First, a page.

The guide, ‘Nature & Me’, explores the research and how the pathways framework has been used to design activities at National Trust locations to enhance people’s engagement with nature.

Professor Miles Richardson, who leads the Nature Connectedness Research Group, said: “Our relationship with nature is critical at a time when we are trying to address climate change and the loss of wildlife, because a greater connection with nature inspires people to be more protective of it.

“The connection we form with nature does not depend on how much time we spend in the countryside. It is about a close attachment to nature, which benefits our mental wellbeing too.”

Award for academic who uses theatre to explore stories of asylum seekers

Senior Lecturer in Theatre Arts Ava Hunt won the Children and Young People Now’s Arts and Culture Award for her theatrical telling of the stories of young asylum seekers.

Ava was presented with the award for her project ‘Journey of Destiny’ and its companion piece ‘Destinies’. The work focused on the experiences of asylum seekers, both in Australia and here in Derbyshire.

‘Journey of Destiny’ was developed with Arts Council England and Foundation Derbyshire and toured schools throughout the East Midlands, reaching an audience of more than 2,000 people. It aimed to highlight the experience of young refugees and build an understanding of the emotional resilience required to adapt, accept change and, ultimately, succeed in life.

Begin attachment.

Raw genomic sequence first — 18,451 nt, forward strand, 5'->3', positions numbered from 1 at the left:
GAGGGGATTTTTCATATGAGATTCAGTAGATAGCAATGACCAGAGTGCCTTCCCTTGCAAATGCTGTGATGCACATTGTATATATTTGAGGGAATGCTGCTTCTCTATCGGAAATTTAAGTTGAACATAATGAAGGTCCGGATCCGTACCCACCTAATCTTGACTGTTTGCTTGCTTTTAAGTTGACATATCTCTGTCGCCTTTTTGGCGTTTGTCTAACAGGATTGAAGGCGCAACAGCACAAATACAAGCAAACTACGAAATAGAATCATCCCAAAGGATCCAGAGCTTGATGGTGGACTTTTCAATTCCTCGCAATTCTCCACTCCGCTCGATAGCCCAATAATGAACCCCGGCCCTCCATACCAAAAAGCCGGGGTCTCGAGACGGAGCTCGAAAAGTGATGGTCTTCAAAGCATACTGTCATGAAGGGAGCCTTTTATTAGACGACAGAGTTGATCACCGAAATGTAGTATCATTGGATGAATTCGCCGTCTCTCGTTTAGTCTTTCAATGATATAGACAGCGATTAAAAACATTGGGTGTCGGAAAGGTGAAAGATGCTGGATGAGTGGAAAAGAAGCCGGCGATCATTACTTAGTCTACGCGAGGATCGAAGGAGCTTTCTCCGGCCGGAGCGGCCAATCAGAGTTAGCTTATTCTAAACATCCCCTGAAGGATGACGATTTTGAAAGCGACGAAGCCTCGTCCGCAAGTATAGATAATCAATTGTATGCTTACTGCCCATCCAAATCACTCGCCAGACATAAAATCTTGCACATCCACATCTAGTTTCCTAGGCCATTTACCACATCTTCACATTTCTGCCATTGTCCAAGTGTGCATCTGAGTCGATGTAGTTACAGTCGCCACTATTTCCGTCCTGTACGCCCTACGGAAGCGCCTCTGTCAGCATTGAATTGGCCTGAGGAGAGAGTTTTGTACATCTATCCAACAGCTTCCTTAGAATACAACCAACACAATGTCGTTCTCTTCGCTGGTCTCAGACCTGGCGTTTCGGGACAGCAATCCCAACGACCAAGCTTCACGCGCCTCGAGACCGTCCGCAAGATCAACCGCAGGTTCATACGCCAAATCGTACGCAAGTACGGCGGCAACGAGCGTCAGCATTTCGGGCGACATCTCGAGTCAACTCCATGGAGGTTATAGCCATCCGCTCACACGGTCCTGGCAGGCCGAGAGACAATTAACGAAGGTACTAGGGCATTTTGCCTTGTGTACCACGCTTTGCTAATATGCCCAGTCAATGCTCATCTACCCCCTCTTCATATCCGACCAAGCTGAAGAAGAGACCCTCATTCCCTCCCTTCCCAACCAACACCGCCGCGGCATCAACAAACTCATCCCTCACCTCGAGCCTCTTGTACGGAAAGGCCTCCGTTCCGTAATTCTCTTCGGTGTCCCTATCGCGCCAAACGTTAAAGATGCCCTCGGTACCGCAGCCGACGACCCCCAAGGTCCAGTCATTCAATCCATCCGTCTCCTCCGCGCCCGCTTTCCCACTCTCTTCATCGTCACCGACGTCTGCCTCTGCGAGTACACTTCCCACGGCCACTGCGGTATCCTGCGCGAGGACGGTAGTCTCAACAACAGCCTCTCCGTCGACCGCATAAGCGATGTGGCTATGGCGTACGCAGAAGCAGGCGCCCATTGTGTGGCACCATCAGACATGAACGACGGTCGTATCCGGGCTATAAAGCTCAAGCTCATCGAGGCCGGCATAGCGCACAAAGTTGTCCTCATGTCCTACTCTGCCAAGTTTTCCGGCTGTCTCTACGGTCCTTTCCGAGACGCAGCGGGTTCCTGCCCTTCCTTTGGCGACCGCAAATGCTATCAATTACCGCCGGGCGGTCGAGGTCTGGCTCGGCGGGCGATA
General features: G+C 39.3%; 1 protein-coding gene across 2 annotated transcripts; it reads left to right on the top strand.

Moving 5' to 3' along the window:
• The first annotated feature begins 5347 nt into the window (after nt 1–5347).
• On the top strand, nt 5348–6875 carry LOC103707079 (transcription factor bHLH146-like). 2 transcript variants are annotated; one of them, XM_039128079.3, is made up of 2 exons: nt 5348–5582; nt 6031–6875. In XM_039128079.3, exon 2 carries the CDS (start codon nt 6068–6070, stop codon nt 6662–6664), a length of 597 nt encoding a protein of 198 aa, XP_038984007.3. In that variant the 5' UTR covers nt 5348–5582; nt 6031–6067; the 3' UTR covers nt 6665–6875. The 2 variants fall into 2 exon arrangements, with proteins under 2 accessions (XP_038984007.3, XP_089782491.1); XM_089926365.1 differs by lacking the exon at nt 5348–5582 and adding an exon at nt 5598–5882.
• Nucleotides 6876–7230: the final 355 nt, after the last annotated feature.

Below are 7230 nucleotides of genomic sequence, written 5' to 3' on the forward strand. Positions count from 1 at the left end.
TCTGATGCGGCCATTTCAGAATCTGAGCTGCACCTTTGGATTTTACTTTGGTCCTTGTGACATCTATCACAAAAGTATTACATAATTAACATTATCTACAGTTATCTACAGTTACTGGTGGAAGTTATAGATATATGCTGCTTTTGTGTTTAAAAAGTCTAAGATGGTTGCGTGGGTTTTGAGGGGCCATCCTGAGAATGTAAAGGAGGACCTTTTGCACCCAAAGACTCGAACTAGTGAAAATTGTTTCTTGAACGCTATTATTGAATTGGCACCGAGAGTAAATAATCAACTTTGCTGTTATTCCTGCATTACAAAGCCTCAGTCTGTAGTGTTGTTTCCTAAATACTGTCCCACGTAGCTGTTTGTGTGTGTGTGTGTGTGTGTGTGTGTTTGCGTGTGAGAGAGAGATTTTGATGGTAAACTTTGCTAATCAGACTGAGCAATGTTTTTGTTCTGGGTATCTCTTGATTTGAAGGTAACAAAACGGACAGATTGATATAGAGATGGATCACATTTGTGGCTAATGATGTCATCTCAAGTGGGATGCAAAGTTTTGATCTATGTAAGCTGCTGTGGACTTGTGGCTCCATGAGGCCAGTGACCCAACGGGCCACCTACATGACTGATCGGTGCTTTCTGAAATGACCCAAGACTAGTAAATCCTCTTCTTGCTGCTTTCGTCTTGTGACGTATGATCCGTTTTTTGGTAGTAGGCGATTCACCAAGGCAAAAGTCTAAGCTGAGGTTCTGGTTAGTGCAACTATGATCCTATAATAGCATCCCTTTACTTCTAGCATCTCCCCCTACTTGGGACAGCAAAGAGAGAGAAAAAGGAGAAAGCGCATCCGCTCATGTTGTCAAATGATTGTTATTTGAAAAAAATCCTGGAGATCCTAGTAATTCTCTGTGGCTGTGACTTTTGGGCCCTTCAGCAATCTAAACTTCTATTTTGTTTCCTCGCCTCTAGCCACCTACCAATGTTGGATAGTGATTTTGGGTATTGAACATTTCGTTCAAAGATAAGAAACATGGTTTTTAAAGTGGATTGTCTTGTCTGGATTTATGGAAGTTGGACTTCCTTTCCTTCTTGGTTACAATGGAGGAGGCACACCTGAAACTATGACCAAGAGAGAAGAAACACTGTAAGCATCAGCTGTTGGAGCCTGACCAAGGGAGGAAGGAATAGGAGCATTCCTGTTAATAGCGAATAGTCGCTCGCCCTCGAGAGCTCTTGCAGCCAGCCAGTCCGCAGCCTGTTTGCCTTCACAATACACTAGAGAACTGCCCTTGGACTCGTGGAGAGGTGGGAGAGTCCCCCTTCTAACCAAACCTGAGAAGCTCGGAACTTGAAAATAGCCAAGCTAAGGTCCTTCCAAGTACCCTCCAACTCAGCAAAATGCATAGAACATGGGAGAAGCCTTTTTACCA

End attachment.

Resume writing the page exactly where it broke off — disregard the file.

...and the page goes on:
‘Destinies’ focused on the experiences of 12 young asylum seekers in Derbyshire, who co-created and performed in the piece.

Ava said: “I'm absolutely thrilled to win this award. The other projects that were shortlisted were all really strong, so I sat with my hand over my face waiting for the winner to be announced. This award is the result of the hard work of so many artists, young people, students and our partners.”

Impacting the future of the high street

Professor Carley Foster, Professor of Services Marketing and Head of the Centre for Business Improvement, acted as an advisor to Derby City Council's successful Future High Streets Fund application.

As a result of the bid, Derby will receive £15 million in government funding to support city centre regeneration. 

Carley, who has been ​an advisor for the project since Autumn 2019, said: “​I was able to support the Council to ensure that it put the strongest case forward. It's really pleasing to see that the University can work collaboratively with organisations like the Council and other stakeholders to help secure much-needed funding to regenerate the city centre.”